Self-nanoemulsifying Drug Delivery Systems: Formulation Insights, Applications and Advances

Abhijit A Date; Neha Desai; Rahul Dixit; Mangal Nagarsenker

Disclosures

Nanomedicine. 2010;5(10) 

In This Article

Methods Used for Fabrication of Nanoemulsions

The methods used for fabrication of the nanoemulsions (Figure 1) are divided into high-energy emulsification methods or low-energy emulsification methods.

Figure 1.

Various methods for nanoemulsion fabrication.

High-energy Emulsification Methods

As the name suggests, high-energy emulsification methods make use of devices that use very high mechanical energy to create nanoemulsions with high kinetic energy. These methods include high-pressure homogenization and ultrasonic emulsification.

High-pressure homogenization is the most common method used for the fabrication of nanoemulsions. During high-pressure homogenization, the coarse macroemulsion is passed through a small orifice at an operating pressure in the range of 500 to 5000 psi. During this process, several forces, such as hydraulic shear, intense turbulence and cavitation, act together to yield nanoemulsions with extremely small droplet size. The resultant product can be resubjected to high-pressure homogenization until nanoemulsion with desired droplet size and polydispersity index is obtained.[4–7,15] Microfluidization employs a high-pressure positive displacement pump operating at very high pressures, up to 20,000 psi. This pump forces macroemulsion droplets through the interaction chamber consisting of a series of microchannels. The macroemulsion flowing through the microchannels collides with high velocity on to an impingement area resulting in very fine nanoemulsions. The nanoemulsions with desired size range and dispersity can be obtained by varying the operating pressure and the number of passes through interaction chambers like high-pressure homogenization.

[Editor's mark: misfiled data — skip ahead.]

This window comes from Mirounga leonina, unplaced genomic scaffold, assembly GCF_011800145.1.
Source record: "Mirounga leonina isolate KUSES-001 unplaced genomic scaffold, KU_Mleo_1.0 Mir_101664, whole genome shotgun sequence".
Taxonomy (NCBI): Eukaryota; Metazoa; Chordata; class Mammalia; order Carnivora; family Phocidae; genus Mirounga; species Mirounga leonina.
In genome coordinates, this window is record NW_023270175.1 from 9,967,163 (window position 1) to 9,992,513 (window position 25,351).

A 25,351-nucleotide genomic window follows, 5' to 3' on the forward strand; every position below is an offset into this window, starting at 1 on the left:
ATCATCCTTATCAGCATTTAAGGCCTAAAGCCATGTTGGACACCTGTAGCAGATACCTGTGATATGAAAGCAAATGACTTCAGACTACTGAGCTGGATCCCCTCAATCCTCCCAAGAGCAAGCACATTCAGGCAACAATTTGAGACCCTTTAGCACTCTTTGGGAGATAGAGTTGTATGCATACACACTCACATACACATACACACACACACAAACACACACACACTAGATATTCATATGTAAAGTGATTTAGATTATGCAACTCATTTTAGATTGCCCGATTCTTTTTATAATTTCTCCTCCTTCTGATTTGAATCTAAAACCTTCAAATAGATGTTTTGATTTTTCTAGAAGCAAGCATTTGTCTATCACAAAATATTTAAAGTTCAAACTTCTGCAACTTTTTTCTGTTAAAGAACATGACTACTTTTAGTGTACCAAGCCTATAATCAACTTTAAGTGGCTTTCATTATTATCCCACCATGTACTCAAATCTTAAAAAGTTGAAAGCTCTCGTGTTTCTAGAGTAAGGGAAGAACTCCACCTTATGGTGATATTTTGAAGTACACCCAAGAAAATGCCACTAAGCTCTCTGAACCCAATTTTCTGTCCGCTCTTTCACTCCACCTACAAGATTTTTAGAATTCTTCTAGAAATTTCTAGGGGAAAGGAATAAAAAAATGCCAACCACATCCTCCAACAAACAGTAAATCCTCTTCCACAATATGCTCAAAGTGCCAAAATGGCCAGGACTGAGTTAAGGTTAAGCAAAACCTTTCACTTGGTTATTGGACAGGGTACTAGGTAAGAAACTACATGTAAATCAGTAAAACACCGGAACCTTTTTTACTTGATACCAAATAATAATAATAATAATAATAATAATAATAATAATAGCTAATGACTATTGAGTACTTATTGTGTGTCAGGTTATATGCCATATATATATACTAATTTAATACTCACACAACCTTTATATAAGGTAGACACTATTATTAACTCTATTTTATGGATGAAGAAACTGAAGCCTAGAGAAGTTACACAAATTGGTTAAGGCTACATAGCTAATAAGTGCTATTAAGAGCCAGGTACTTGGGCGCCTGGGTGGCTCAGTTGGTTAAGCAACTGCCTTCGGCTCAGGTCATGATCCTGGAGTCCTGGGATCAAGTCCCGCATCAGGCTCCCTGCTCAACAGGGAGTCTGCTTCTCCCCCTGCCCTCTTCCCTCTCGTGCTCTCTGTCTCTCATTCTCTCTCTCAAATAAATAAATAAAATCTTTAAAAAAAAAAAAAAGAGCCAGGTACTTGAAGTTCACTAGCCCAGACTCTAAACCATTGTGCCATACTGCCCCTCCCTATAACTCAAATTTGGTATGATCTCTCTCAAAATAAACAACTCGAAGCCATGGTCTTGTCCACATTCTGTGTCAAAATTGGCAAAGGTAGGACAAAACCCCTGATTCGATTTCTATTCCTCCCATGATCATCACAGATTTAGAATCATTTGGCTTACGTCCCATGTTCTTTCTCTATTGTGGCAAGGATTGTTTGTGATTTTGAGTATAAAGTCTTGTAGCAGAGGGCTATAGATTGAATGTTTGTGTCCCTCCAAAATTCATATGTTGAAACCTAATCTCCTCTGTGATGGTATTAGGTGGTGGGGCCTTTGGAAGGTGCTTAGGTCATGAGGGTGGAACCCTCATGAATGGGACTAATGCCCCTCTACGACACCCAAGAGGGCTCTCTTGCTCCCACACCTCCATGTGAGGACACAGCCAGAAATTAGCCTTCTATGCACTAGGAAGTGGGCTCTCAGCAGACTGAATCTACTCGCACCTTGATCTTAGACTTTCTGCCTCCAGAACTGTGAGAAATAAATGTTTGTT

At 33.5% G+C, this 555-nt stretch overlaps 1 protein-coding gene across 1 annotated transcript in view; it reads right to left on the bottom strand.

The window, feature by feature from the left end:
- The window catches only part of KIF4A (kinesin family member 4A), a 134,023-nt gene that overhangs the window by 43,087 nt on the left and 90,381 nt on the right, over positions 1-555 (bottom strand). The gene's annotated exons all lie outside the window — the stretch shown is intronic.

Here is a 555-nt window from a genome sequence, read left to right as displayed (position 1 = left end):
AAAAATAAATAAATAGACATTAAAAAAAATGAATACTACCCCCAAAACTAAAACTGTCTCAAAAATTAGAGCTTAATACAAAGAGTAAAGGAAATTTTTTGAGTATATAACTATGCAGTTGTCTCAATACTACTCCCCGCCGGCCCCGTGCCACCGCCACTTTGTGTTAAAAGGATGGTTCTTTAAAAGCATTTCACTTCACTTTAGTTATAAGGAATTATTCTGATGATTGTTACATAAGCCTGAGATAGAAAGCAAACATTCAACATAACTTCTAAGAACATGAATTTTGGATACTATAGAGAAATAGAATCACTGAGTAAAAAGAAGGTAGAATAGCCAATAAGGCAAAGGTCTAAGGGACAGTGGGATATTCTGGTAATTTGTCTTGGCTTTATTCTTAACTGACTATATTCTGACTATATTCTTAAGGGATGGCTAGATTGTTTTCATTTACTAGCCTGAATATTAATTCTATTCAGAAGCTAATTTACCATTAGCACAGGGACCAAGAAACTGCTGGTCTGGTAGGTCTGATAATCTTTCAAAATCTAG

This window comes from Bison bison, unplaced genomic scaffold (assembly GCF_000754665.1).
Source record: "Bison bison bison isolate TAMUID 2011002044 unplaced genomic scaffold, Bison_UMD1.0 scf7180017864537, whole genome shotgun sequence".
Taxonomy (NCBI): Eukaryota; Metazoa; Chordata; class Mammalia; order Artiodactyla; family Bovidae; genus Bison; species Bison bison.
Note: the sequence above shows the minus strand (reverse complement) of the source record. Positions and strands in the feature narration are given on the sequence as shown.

Ultrasonic emulsification uses a probe that emits ultrasonic waves to disintegrate the macroemulsion by means of cavitation forces. By varying the ultrasonic energy input and time, the nanoemulsions with desired properties can be obtained. High-energy emulsification methods can be employed to fabricate both O/W and W/O nanoemulsions. High-pressure homogenization and microfluidization can be used for fabrication of nanoemulsions at laboratory and industrial scale, whereas ultrasonic emulsification is mainly used at laboratory scale.[4–7]

Although high-energy emulsification methods yield nanoemulsions with desired properties and have industrial scalability, they may not be suitable for thermolabile drugs, such as retinoids and macromolecules, including proteins, enzymes and nucleic acids.[16,17] Furthermore, high-energy methods require sophisticated instruments and extensive energy input, which considerably increases the cost of nanoemulsions fabrication. This is particularly significant in the pharmaceutical sciences. Hence, researchers started focusing on the low-energy emulsification methods for fabrication of nanoemulsions.

Low-energy Emulsification Methods

As the name suggests, low-energy emulsification methods require low energy for the fabrication of nanoemulsions. These methods are mainly dependent on modulation of interfacial phenomenon/phase transitions and intrinsic physicochemical properties of the surfactants, coemulsifiers/cosurfactants and oil to yield nanosized emulsion droplets. The most commonly used low-energy emulsification methods are given below.